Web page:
Contact dermatitis is a term used to describe any rash resulting from a substance touching the skin and as a synonym for allergic contact dermatitis (15). Allergic contact dermatitis is the result of a substance contacting skin that has undergone an acquired specific alteration in its reactivity (l5). This altered reactivity is the result of prior exposure of the skin to the material eliciting the dermatitis or a chemically closely related substance (15). The patch test, whereby the suspected substance is applied to the skin under an occlusive dressing for one to two days and the test site observed after removal, remains the only practical test for demonstrating contact dermatitis (15). In 1948 Abelson reported a typical contact dermatitis with vesiculo-papular pruritic lesions on the hand of a dentist occurring immediately upon application of a 2% solution of sodium fluoride to a patient's teeth (16). Waldbott reports observing repeatedly the same pattern of dermatitis in dentists with confirmation by patch testing (17). Waldbott (14) also described a scaly erythematous pruritic lesion on the thighs of a woman aged 20 years which subsided after moving for observation to a nonfluoridated area. After she had been symptom-free the dermatitis recurred at the same site with papulous, vesicular lesions and intense pruritis within an hour of receiving a test dose of 6.8 mg of fluoride in 300 ml of water. A placebo test with 300 ml of distilled water produced no ill effect (14).

Aphthous stomatitis and ulcers of the mouth have been described as being not uncommon in persons using fluoride toothpaste and in children who have had topical fluoride applications applied to their teeth (14). Douglas (18) has described 133 cases of stomatitis from fluoride containing toothpaste. All the lesions were refractory to antibiotic therapy and local medication. The lesions cleared up with changing to a nonfluoride toothpaste. In 32 patients the stomatitis was reproduced by applying the fluoride toothpaste, in some as often as six times (18). Waldbott (14) records the case of Mrs LCH aged 62 years who developed a mouth ulcer within three days of starting the use of a fluoride toothpaste. Elimination of the fluoride toothpaste caused the condition to gradually disappear. Application of a saline solution with a cotton swab beneath her tongue produced no ill effect. When a 1% aqueous solution of sodium fluoride was applied, there developed, within five minutes, a hyperaemic oedematous intensely pruritic lesion in the test area which extended into a large portion of the oral mucosa. A smear of the mucus from the area showed marked eosinophilia (14).

Waldbott (19) also reported the case of Mrs WEA aged 62 years who developed the allergic symptoms of rhinitis, allergic sinus disease and urticaria within hours of using fluoridated water with an intake of 1 to 2 mg a day. A typical allergic appearance of the nasal mucosa eosinophilia and an allergic wheal followed the intradermal injection of 0.1 mg of sodium fluoride. Control injections with horse serum, saline solution and weaker aqueous dilutions of sodium fluoride had no adverse effect (19). Zanfagna (20) has reported on Mrs MET aged 48 years who developed acute generalized urticaria after drinking fluoridated water. A further attack was also traced to fluoridated water. It was stated that sensitivity to fluoride was confirmed by positive challenge tests (20).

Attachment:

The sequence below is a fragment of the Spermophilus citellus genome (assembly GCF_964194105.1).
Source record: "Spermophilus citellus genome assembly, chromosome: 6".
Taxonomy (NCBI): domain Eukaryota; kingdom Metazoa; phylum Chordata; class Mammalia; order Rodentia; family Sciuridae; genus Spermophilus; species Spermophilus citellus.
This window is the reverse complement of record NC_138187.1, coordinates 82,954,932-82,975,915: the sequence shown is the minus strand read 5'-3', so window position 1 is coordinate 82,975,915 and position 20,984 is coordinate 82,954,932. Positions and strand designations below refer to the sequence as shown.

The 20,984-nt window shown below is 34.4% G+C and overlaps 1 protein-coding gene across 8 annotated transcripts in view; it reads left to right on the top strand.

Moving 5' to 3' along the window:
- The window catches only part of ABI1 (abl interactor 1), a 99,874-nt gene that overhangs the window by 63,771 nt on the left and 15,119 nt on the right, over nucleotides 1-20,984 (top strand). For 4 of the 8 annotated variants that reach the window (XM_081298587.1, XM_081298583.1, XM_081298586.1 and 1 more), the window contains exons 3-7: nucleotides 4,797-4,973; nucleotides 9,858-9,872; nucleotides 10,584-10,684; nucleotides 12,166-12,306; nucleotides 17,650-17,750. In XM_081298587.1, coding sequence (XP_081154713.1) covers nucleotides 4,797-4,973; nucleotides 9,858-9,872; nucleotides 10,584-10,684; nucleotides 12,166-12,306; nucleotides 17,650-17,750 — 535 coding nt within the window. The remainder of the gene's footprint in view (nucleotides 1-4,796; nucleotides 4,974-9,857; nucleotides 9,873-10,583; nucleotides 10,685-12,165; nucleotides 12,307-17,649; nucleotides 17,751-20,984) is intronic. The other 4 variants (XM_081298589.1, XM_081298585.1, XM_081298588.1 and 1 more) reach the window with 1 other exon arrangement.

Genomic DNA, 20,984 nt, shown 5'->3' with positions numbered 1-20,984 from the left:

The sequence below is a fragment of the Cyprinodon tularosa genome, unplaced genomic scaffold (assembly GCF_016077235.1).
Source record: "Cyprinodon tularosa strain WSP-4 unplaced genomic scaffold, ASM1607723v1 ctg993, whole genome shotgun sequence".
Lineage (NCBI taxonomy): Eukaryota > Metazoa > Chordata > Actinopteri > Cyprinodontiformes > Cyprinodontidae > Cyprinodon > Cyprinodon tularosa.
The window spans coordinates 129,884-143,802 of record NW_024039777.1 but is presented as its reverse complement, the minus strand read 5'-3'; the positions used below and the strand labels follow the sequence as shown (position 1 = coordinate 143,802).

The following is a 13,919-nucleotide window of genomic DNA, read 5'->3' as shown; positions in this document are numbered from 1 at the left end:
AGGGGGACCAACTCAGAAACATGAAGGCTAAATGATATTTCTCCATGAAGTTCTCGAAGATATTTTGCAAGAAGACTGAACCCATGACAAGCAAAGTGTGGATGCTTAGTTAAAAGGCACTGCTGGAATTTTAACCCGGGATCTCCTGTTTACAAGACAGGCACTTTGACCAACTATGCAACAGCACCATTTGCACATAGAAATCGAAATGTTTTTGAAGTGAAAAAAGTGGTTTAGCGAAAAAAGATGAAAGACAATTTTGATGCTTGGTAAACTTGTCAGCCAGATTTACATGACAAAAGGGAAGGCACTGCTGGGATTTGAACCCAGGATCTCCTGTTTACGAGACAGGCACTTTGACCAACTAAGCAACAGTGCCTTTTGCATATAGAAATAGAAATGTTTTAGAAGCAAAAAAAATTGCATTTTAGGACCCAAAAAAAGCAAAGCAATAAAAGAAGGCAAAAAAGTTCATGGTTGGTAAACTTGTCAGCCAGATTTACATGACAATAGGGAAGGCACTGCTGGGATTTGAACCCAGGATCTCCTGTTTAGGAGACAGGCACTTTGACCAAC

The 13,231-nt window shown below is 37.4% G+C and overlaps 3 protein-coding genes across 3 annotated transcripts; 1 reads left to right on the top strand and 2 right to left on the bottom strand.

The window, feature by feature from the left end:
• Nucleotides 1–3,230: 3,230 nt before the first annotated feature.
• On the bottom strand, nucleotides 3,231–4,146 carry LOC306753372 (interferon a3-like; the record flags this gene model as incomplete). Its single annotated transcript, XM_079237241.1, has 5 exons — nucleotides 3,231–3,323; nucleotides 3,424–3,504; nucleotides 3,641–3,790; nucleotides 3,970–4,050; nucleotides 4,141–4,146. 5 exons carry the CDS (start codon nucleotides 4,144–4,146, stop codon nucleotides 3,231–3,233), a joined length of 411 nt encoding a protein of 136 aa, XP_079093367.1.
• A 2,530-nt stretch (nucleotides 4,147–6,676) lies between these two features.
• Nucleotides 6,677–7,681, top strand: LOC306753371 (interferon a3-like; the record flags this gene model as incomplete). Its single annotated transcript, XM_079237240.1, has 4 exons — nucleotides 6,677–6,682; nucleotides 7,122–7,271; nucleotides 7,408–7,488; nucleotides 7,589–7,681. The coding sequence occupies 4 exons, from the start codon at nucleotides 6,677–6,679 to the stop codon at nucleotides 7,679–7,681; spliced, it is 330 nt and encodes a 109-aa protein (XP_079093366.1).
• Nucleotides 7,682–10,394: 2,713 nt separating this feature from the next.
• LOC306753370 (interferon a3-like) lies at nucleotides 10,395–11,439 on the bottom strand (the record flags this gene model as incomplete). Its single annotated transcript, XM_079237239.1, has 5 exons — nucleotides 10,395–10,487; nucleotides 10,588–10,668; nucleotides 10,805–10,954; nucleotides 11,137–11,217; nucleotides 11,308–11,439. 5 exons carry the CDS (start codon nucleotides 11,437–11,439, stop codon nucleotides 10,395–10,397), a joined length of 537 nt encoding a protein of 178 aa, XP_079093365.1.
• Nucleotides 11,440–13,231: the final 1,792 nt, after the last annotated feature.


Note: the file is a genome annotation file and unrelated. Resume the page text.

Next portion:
Currently allergy is considered to be synonymous with hypersensitivity in meaning (21). They usually refer to type 1 immediate hypersensitivity, mediated by specific IgE antibodies in genetically predisposed individuals and resulting in symptoms characteristic of eczema, urticaria, rhinitis, asthma and anaphylaxis, although it is noted that several types of allergic states encompass all the mechanisms described by Gell and Coombs (21).

Waldbott (14) saw a difference between reactions to fluoride due to the toxic action of the fluoride ion and allergic sensitivity. He pointed out that the degree of tissue damage from the toxic action of the fluoride ion has been seen to depend on numerous factors including the dose of the fluoride ion, the duration of the contact with the involved tissue, the pH of the intracellular and extracellular fluids, and the presence of calcium, magnesium and other metals. When in contact with fluids in an acid medium such as gastric juice, fluoride compounds tend to induce undissociated hydrofluoric acid which has a corrosive action. True allergic reactions, on the other hand, can result from relatively insignificant doses and from short exposures. The presence of such allergic symptoms as urticaria, vasomotor rhinitis, dermatitis and eosinophilia, a prompt response to adrenaline, and occasionally positive skin and patch test reactions, point to allergy (l4). As an example of the difference between allergy or hypersensitivity to a drug and intolerance to it, reactions to aspirin can be considered (7). Intolerance to aspirin is characterized by hemorrhages in the stomach whereas allergy to aspirin results in such symptoms as hives, asthma, allergic nasal and sinus disease or even anaphylactic shock (7).